On March 8th, Imperva published a blog post about a new cryptojacking attack that incorporates Redis. From an engineering perspective, this attack isn’t so much a marvel as a complicated Rube Goldberg machine that happens to have Redis as one of the cogs. Good news though:
- If you’ve followed even the most basic configuration and security best practices, this won’t affect you.
- Redis Enterprise is completely impervious to this attack.
The Imperva blog post does a good job of explaining the exploit, so I won’t “reinvent the wheel” here, but I will briefly outline how Redis is involved:
- In a previously exploited machine capable of remote code execution, a simple scanner probes for Redis servers at the default 6379 port.
- Once it finds an open (with no AUTH) Redis server available to this exploited original machine, the exploit does the following:
- Sets a few keys to crontab configuration lines
- Uses CONFIG SET to alter the location of the dir / dbfilename directives to various paths that are key to executing the crontab
- Performs a synchronous save of the dataset with SAVE
Experienced Redis geeks are probably screaming right now. Let’s go over all the poor decisions related to Redis that need to be made to be vulnerable for this exploit:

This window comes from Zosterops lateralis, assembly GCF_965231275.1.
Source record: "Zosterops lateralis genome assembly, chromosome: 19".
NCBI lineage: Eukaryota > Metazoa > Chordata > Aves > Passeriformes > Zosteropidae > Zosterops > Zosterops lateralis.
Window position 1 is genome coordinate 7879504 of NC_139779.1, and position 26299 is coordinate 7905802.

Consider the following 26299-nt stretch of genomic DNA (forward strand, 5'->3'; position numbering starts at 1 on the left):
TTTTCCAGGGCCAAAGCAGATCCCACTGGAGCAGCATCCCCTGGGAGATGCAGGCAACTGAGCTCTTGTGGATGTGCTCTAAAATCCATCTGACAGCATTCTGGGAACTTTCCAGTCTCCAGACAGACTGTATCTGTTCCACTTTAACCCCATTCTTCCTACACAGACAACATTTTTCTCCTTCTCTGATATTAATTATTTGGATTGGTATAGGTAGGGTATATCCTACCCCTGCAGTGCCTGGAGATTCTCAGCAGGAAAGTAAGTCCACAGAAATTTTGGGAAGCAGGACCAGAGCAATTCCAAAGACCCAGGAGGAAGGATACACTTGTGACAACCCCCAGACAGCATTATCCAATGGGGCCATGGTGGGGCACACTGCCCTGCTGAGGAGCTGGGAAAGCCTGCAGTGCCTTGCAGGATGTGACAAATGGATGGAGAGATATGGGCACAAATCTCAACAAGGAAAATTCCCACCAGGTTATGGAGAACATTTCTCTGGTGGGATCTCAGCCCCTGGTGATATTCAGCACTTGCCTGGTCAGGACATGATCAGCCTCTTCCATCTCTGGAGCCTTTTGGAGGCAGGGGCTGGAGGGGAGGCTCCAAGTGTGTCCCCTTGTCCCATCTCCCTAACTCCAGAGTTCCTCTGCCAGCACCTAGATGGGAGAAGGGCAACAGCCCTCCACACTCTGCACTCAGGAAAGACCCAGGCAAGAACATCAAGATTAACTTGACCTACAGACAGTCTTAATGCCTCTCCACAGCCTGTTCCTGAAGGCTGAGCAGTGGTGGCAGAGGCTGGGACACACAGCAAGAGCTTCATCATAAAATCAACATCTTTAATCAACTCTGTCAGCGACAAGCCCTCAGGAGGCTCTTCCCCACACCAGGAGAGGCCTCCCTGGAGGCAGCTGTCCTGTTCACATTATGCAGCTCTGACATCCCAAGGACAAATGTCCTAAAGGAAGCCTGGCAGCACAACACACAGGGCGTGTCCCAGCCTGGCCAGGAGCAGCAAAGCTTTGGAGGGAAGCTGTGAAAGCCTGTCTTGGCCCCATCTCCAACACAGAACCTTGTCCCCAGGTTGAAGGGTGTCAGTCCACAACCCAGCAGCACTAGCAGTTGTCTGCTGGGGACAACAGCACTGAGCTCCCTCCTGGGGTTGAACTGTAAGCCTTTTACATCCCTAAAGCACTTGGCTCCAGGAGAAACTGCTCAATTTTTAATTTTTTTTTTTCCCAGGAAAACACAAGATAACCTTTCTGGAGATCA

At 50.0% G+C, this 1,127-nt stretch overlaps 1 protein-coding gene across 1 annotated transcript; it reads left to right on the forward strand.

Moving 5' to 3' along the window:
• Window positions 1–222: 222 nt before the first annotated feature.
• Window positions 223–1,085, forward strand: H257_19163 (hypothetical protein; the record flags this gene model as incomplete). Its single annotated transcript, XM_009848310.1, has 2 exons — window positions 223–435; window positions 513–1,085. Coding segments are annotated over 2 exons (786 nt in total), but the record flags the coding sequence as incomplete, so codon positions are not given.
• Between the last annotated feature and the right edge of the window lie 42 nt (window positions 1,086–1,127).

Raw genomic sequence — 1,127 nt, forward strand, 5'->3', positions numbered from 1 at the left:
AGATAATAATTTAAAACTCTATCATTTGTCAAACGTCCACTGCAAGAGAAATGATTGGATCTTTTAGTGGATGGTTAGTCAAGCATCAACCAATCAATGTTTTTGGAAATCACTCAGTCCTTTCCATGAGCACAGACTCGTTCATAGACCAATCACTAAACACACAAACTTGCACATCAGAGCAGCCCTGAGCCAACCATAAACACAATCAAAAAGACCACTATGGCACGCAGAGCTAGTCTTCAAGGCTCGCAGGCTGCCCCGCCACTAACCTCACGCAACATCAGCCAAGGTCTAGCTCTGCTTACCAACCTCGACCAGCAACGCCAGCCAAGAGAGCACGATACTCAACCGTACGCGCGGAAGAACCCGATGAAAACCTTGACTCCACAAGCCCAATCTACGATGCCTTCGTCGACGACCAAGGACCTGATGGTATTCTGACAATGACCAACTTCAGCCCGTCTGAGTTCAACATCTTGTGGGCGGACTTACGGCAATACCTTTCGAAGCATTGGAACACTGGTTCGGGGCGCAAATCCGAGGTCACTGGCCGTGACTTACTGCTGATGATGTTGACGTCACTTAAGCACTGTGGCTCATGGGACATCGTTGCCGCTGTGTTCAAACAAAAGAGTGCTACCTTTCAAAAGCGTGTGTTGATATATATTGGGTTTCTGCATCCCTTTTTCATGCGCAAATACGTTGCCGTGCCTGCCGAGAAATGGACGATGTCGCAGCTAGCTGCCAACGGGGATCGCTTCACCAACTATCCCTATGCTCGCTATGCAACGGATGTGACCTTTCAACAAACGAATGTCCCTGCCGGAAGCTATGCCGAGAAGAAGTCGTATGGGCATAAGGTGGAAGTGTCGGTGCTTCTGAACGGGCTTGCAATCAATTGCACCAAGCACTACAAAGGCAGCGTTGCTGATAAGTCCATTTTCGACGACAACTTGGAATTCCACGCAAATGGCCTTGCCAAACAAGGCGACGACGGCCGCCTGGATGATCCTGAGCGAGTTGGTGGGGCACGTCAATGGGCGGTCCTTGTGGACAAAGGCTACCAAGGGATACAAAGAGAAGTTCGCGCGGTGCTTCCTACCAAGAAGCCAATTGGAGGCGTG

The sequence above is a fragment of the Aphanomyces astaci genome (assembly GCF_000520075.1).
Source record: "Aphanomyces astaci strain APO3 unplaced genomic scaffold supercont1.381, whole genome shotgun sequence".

- You need to be running Redis on the open internet. Redis’ security model is layered – Redis should never be a completely open-to-the-wild service. Even a simple firewall would be sufficient to stop this attack. In fact, Redis tries to stop you from doing this with the redis.conf file – you have to go out of your way to bind to all network interfaces.
- There is no password on the Redis server. Always set a password and use AUTH before sending commands. Even a single character password (which is a terrible idea) is sufficient to stop this attack. The protected mode is enabled by default, which will prevent a universally network interface-bound instance from not having a password. So again, someone would have to manually alter the configuration to turn off protected mode.
- Redis is at port 6379. While this is not the worst offense in the world, changing the port number away from defaults on any service is a cheap defense against attacks like this. Even this small change would be sufficient to stop this attack.
In short, this attack targets those who manually altered settings to do dangerous things.
Redis Enterprise, on the other hand, is protected out-of-the-box against these types of attacks by providing a pure separation between the management / administrative plane and the data-path plane. For example, all CONFIG commands of the standard Redis API are disabled. Additionally, Redis Enterprise comes with a built-in multi-layer security control that includes an access control layer, authentication layer, authorization, forensics layer, encryption layer and available protection layer. A detailed description of all of these features can be found on the Redis Enterprise Security Technology page.
So, there you have it—a very ill-advised configuration is at the heart of this exploit. Don’t jump through hoops to make your open source Redis server less secure… or just use Redis Enterprise and you’re golden.